December 19, 2016- Ennio Manto, age 52, of Braintree, the former Director of the Finance Division of the Group Insurance Commission (“Insurance Commission”) pleaded guilty today in Suffolk Superior Court to two counts of Larceny over $250 and one count of Conflict of Interest under G.L. c. 268A, Conduct of public officials and employees. As described in the prior Agency Checklists’ article below, Mr. Manto used his position to steal $122,000 through two bogus transfers from the Insurance Commission’s accounts under his control.
After Mr. Manto pleaded guilty, Assistant Attorney General Kristen Stone of Attorney General Healey’s White Collar and Public Integrity Division recommended that the Superior Court judge hearing the plea commit Mr. Manto to serve a jail sentence, as determined by the judge, followed by probation. However, Judge Rosalind H. Miller elected to sentence Mr. Manto to three years’ probation with an order for him to pay restitution to the commonwealth in the amount of $122,349.83.
In speaking about Mr. Manto’s guilty plea and the order of restitution, Attorney General Healey was quoted as saying:
This defendant abused his position at a state agency to steal money that was meant for insurance benefits for those working for municipal and state government, We will continue to hold those who abuse their positions for their own financial gain accountable. We are pleased that the money will be returned to the state.”
Prior June 14, 2016 Agency Checklists Article on discovery of Mr. Manto’s theft and his indictment by the Attorney General
Until December of 2015, Ennio Manto worked as the head of the Finance Division of the Group Insurance Commission (“Insurance Commission”). He apparently thought that no one would miss $122,000.00 out of the $2.1 billion annual appropriation his former employer, the Insurance Commission, received from the Massachusetts Legislature to purchase insurance. He was wrong.
On May 27, 2016, Attorney General Maury Healey announced that Mr. Manto, 52, of Braintree had been indicted by a statewide grand jury. He was charged with two felony larceny counts and one count of conflict of interest under the state ethics statute arising out of his thefts from the Insurance Commission.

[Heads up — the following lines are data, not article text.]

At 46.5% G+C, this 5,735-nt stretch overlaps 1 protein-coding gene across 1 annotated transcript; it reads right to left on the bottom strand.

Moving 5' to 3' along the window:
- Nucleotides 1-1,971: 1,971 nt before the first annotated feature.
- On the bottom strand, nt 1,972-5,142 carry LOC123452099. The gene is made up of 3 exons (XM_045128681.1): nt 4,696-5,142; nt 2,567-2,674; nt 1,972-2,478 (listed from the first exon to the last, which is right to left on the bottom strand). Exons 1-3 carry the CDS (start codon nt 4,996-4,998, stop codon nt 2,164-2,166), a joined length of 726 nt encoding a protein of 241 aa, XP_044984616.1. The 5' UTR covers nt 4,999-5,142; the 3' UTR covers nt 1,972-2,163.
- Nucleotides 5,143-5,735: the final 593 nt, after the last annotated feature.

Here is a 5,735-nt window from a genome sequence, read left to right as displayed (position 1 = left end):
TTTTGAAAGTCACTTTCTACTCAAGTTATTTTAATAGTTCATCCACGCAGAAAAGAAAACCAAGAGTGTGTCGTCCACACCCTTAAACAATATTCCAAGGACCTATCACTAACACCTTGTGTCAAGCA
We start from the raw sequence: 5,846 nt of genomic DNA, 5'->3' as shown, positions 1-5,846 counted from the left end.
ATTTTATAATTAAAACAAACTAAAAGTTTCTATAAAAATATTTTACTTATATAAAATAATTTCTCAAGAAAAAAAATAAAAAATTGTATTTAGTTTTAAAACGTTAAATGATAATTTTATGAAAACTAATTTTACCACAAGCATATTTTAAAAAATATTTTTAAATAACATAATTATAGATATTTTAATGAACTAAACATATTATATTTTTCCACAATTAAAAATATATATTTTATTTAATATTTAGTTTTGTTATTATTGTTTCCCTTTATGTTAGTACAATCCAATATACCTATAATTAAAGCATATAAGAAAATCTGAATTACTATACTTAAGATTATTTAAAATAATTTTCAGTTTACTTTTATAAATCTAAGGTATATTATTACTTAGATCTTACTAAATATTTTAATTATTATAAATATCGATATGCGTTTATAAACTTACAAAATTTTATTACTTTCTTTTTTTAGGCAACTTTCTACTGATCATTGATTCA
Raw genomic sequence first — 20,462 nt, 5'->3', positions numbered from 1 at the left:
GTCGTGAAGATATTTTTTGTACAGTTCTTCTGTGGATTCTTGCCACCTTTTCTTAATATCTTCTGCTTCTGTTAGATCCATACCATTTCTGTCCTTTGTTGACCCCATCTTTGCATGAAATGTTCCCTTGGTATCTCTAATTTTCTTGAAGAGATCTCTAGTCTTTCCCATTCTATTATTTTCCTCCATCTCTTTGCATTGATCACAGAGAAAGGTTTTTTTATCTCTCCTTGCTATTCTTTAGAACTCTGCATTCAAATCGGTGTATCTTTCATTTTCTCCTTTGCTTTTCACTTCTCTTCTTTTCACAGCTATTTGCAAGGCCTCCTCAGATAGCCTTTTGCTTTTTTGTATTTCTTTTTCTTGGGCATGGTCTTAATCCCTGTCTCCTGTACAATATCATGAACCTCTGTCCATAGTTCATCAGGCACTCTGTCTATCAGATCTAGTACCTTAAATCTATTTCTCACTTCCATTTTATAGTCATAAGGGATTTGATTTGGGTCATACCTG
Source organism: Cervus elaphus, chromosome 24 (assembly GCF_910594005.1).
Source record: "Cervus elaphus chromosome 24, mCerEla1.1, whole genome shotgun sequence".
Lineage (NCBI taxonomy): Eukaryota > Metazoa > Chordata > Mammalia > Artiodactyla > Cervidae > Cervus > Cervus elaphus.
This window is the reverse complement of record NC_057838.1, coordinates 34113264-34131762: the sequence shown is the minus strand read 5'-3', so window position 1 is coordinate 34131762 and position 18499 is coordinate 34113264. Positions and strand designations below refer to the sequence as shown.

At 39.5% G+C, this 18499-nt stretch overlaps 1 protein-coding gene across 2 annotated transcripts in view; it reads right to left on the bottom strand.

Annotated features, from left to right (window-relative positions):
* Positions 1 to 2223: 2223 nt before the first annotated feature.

Sharp-eyed accountant picked up discrepancy in Mr. Manto’s fund transfer
In his position as finance director of the Insurance Commission, Mr. Manto made two transfers of the Insurance Commission’s funds between March and June 2015 to a company named Seaport Equity. An eagle-eyed accountant at the Commission discovered a wire payment in June 2015 for $72,342.83 that could not be reconciled with the Commission’s financial statements and internal documents. Upon being questioned, Mr. Manto acknowledged that he had made the transfer. However, he claimed that it was a payment to a health plan administrator company for the production of a “non-standard report.”
The diligent accountant made further inquiries into the matter. In the course of his examinations, he discovered that while the supposedly required $72,000 payment Mr. Manto claimed was a valid payment, in truth, the payment was actually for a different amount and not due for payment until 2016. As a result of the accountant’s discoveries, further inquiries into Mr. Manto’s actions at the Insurance Commission ensued.
Cut-and-paste evidence of fraud pulled from recycling bin
When Mr. Manto got wind of this further investigation into the basis for the $72,000 wire transfer, Mr. Manto sprung into action. According to the facts of the investigation, he allegedly took the original printout of the wire transfer that went to Seaport Equity and then proceeded “to cut and paste” in the information about an actual health plan administrator. Unfortunately for Mr. Manto, however, he was less than diligent in covering the tracks of his forgery merely throwing away the materials into a Commission recycling bin, which were subsequently recovered.
After receiving Mr. Manto’s cut-and-paste job, further suspicions were aroused and a thorough search of the office’s recycling bins found materials evidencing the preparation of the forged back up document. Additional false evidence Mr. Manto had given the accountant who was questioning the transfer’s backup documentation, was also found in the form of documents he had forged to make it appear as though a legitimate health plan administrator was being paid.
Further investigation finds another $50,000 payment
Once Mr. Manto’s scheme was discovered, the authorities began an even deeper investigation into his activities at the Commission. Upon further investigation, the authorities determined that Mr. Manto also had made an additional fraudulent transfer from the Commission’s funds to his personal company, Seaport Equity early, in March 2015 for $50,000.00.